Google Pixelbook-Branded Tablet Display Bumped To Nearly 4K


In short: Google's suspected next-generation Pixelbook tablet, code-named 'Nocturne,' has now had its screen resolution bumped up nearly to 4K in a recently spotted change to the Chromium Gerrit. More directly, the change pushes the resolution to 3,000 x 2,000 at a 3:2 display ratio. The development also removes the possibility that this Chrome OS device will support SD card storage expansion, with a flag for SD card support now being set to "false."

Background: Nocturne is currently one of two Google-built Pixel-branded Chromebooks expected to be revealed on October 9 at the company's annual hardware event. The other suspected device, codenamed 'Atlas,' is expected to be a more traditional clamshell design with a 360-degree hinge while Nocturne is expected to be a dedicated tablet. Atlas won't support an SD card either but has a 3,840 x 2,160 panel, according to the commits, which would make it a 4K device set at a ratio of 16:9. So this change does create an additional distinction between those two devices in terms of aspect ratio while bringing the two devices closer together in terms of display resolution. In both cases, the changes build on the current iteration of the Pixelbook and its 2,400 x 1,600 resolution.

The change also puts Nocturne a step ahead of the current incoming wave of 'premium-level' Chromebooks that have been revealed and will likely continue to be revealed going forward. Google's own Chrome OS hardware has historically been comparatively pricey and with other Chromebooks catching up in specs, the new resolution may represent just one way the search giant can maintain a leadership position in the market. In the meantime, the Nocturne Pixel device is also expected to have a display that's much brighter than the standard Chromebook – at previously listed as being "suitable" for a 90 to 250 lux environment at just 47.62-percent. That's the average lighting in a very well-lit room and could be just one more way Nocturne sets itself apart since the tablet should perform exceptionally in outdoor environments on even the brightest day.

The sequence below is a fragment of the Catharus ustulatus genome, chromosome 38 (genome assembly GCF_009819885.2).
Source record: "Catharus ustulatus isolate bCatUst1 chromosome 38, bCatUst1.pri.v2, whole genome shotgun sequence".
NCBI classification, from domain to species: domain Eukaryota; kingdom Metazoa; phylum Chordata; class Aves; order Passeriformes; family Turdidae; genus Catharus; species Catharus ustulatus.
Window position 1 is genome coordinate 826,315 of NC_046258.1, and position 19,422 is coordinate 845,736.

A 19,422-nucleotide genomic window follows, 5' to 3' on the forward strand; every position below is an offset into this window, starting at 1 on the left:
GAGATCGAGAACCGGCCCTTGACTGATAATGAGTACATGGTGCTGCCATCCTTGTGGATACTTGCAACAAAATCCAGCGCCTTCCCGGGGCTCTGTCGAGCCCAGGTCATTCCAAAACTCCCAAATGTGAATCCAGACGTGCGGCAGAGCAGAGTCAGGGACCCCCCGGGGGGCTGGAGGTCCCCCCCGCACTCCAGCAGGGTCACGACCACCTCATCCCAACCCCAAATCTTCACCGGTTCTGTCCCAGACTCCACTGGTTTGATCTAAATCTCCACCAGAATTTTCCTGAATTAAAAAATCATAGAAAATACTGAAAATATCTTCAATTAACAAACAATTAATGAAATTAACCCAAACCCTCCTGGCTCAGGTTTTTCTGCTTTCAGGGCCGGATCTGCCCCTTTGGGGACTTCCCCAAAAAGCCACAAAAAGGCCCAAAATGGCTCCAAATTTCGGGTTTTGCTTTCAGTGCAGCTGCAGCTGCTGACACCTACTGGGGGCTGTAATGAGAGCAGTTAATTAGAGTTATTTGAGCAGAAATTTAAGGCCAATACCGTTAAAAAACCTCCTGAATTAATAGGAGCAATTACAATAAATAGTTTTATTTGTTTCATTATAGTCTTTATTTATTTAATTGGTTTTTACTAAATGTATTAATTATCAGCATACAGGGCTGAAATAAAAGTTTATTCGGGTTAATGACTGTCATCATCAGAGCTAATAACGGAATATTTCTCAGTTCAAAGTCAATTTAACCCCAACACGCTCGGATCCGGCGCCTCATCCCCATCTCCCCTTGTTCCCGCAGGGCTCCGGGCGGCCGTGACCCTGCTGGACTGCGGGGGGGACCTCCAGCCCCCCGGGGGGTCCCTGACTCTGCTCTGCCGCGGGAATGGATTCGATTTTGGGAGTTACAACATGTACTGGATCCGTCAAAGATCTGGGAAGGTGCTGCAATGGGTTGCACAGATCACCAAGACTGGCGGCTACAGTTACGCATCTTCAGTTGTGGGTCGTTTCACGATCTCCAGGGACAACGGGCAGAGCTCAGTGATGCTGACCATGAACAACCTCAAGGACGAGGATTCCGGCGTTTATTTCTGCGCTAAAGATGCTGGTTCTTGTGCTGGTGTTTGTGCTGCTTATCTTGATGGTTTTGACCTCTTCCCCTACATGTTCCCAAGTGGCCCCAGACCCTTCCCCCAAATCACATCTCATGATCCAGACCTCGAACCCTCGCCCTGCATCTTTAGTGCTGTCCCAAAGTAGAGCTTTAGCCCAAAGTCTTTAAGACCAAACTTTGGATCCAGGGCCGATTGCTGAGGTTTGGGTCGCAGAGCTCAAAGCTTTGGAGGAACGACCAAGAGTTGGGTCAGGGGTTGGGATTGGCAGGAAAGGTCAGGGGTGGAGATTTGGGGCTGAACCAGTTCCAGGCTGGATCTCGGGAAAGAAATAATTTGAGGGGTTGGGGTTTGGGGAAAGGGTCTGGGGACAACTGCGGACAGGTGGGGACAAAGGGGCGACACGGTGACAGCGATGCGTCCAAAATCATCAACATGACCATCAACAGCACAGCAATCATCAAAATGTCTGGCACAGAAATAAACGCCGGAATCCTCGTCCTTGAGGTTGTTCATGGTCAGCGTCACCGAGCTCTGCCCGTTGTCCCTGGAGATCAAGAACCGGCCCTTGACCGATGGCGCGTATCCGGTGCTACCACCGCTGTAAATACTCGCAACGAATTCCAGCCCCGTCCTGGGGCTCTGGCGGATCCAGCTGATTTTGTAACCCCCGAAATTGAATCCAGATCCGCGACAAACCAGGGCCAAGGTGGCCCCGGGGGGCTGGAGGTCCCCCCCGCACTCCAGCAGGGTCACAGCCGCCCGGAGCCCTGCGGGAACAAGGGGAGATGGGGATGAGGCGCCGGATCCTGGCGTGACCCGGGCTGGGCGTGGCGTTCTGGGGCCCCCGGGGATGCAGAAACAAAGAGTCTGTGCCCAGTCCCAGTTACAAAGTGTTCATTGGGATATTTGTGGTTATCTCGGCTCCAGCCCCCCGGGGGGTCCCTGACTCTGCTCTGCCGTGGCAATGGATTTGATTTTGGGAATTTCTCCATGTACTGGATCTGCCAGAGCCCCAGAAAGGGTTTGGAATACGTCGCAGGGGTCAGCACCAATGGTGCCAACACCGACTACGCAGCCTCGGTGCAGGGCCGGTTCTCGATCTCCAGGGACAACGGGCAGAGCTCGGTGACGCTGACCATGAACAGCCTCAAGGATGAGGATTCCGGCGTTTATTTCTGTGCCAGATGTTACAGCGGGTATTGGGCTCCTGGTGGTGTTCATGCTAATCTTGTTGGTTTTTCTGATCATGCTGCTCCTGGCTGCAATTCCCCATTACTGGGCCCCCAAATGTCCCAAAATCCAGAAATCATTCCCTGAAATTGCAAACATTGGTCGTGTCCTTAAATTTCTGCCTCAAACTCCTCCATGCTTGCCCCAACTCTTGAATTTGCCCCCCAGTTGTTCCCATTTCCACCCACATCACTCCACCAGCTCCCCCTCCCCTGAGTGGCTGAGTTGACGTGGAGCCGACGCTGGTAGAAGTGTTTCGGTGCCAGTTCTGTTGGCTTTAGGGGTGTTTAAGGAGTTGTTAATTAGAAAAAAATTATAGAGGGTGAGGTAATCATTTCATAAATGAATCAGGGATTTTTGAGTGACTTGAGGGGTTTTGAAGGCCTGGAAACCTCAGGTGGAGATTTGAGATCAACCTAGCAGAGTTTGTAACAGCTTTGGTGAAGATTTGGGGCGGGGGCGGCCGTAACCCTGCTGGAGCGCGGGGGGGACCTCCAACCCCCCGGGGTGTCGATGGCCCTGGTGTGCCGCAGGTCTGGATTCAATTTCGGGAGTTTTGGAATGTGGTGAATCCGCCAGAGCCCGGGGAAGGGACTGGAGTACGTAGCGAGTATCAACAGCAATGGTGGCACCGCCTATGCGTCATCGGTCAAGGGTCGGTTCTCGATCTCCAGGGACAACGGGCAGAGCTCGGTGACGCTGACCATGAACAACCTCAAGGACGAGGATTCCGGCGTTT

Impact: Bearing in mind that any of the speculations about these devices could turn out to be incorrect, if any of it is true then the expectations will certainly help Google's Chrome OS solutions continue to serve as a guideline for other OEMs, especially those interested in making premium products. At the end of the day, one of the main points of Pixel-branded hardware is to act as an example of the best available experience, whether in the form of an Android device or Chrome OS build.

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Junior Editor

Daniel has been writing for AndroidHeadlines since 2016. As a Senior Staff Writer for the site, Daniel specializes in reviewing a diverse range of technology products and covering topics related to Chrome OS and Chromebooks. Daniel holds a Bachelor’s Degree in Software Engineering and has a background in Writing and Graphics Design that drives his passion for Android, Google products, the science behind the technology, and the direction it's heading. Contact him at [email protected]

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